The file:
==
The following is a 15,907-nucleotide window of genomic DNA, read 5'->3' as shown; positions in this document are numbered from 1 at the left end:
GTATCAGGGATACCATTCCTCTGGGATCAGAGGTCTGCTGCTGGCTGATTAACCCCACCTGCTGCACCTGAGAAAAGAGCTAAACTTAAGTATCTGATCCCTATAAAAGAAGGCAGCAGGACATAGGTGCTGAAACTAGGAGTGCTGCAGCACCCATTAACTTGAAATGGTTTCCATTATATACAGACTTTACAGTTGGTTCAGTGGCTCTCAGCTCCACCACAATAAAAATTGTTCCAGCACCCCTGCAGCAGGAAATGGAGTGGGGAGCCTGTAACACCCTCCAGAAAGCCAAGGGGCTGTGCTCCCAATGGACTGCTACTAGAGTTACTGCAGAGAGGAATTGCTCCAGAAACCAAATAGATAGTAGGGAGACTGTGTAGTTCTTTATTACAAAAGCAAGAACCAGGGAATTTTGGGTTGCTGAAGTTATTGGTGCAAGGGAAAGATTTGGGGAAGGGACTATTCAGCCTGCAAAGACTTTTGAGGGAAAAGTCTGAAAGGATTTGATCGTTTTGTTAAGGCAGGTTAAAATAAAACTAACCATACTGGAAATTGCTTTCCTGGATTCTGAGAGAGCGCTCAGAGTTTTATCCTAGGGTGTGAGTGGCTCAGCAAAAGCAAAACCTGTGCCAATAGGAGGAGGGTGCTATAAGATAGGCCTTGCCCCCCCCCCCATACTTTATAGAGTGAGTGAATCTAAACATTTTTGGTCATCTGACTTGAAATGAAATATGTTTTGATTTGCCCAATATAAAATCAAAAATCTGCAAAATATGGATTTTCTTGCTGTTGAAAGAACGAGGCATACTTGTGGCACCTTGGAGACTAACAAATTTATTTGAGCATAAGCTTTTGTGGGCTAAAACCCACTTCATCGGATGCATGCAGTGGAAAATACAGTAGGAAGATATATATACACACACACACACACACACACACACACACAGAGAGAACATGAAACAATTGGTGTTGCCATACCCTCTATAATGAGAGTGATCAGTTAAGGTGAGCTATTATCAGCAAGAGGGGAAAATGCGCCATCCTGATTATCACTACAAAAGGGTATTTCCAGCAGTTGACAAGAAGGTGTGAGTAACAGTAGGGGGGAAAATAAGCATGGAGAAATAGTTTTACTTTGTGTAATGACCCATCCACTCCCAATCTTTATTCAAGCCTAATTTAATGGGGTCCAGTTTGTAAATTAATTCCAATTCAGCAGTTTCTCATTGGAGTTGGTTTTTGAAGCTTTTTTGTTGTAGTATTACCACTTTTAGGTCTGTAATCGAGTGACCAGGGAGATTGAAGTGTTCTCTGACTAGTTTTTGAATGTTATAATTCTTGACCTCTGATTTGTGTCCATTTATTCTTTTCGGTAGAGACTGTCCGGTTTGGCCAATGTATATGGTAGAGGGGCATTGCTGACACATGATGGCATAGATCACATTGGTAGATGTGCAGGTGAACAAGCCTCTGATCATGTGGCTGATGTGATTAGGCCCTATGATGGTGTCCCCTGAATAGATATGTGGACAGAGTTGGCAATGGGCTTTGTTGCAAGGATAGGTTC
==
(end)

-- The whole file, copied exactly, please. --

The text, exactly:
The following is a 15,907-nucleotide window of genomic DNA, read 5'->3' as shown; positions in this document are numbered from 1 at the left end:
GTATCAGGGATACCATTCCTCTGGGATCAGAGGTCTGCTGCTGGCTGATTAACCCCACCTGCTGCACCTGAGAAAAGAGCTAAACTTAAGTATCTGATCCCTATAAAAGAAGGCAGCAGGACATAGGTGCTGAAACTAGGAGTGCTGCAGCACCCATTAACTTGAAATGGTTTCCATTATATACAGACTTTACAGTTGGTTCAGTGGCTCTCAGCTCCACCACAATAAAAATTGTTCCAGCACCCCTGCAGCAGGAAATGGAGTGGGGAGCCTGTAACACCCTCCAGAAAGCCAAGGGGCTGTGCTCCCAATGGACTGCTACTAGAGTTACTGCAGAGAGGAATTGCTCCAGAAACCAAATAGATAGTAGGGAGACTGTGTAGTTCTTTATTACAAAAGCAAGAACCAGGGAATTTTGGGTTGCTGAAGTTATTGGTGCAAGGGAAAGATTTGGGGAAGGGACTATTCAGCCTGCAAAGACTTTTGAGGGAAAAGTCTGAAAGGATTTGATCGTTTTGTTAAGGCAGGTTAAAATAAAACTAACCATACTGGAAATTGCTTTCCTGGATTCTGAGAGAGCGCTCAGAGTTTTATCCTAGGGTGTGAGTGGCTCAGCAAAAGCAAAACCTGTGCCAATAGGAGGAGGGTGCTATAAGATAGGCCTTGCCCCCCCCCCCATACTTTATAGAGTGAGTGAATCTAAACATTTTTGGTCATCTGACTTGAAATGAAATATGTTTTGATTTGCCCAATATAAAATCAAAAATCTGCAAAATATGGATTTTCTTGCTGTTGAAAGAACGAGGCATACTTGTGGCACCTTGGAGACTAACAAATTTATTTGAGCATAAGCTTTTGTGGGCTAAAACCCACTTCATCGGATGCATGCAGTGGAAAATACAGTAGGAAGATATATATACACACACACACACACACACACACACACACAGAGAGAACATGAAACAATTGGTGTTGCCATACCCTCTATAATGAGAGTGATCAGTTAAGGTGAGCTATTATCAGCAAGAGGGGAAAATGCGCCATCCTGATTATCACTACAAAAGGGTATTTCCAGCAGTTGACAAGAAGGTGTGAGTAACAGTAGGGGGGAAAATAAGCATGGAGAAATAGTTTTACTTTGTGTAATGACCCATCCACTCCCAATCTTTATTCAAGCCTAATTTAATGGGGTCCAGTTTGTAAATTAATTCCAATTCAGCAGTTTCTCATTGGAGTTGGTTTTTGAAGCTTTTTTGTTGTAGTATTACCACTTTTAGGTCTGTAATCGAGTGACCAGGGAGATTGAAGTGTTCTCTGACTAGTTTTTGAATGTTATAATTCTTGACCTCTGATTTGTGTCCATTTATTCTTTTCGGTAGAGACTGTCCGGTTTGGCCAATGTATATGGTAGAGGGGCATTGCTGACACATGATGGCATAGATCACATTGGTAGATGTGCAGGTGAACAAGCCTCTGATCATGTGGCTGATGTGATTAGGCCCTATGATGGTGTCCCCTGAATAGATATGTGGACAGAGTTGGCAATGGGCTTTGTTGCAAGGATAGGTTC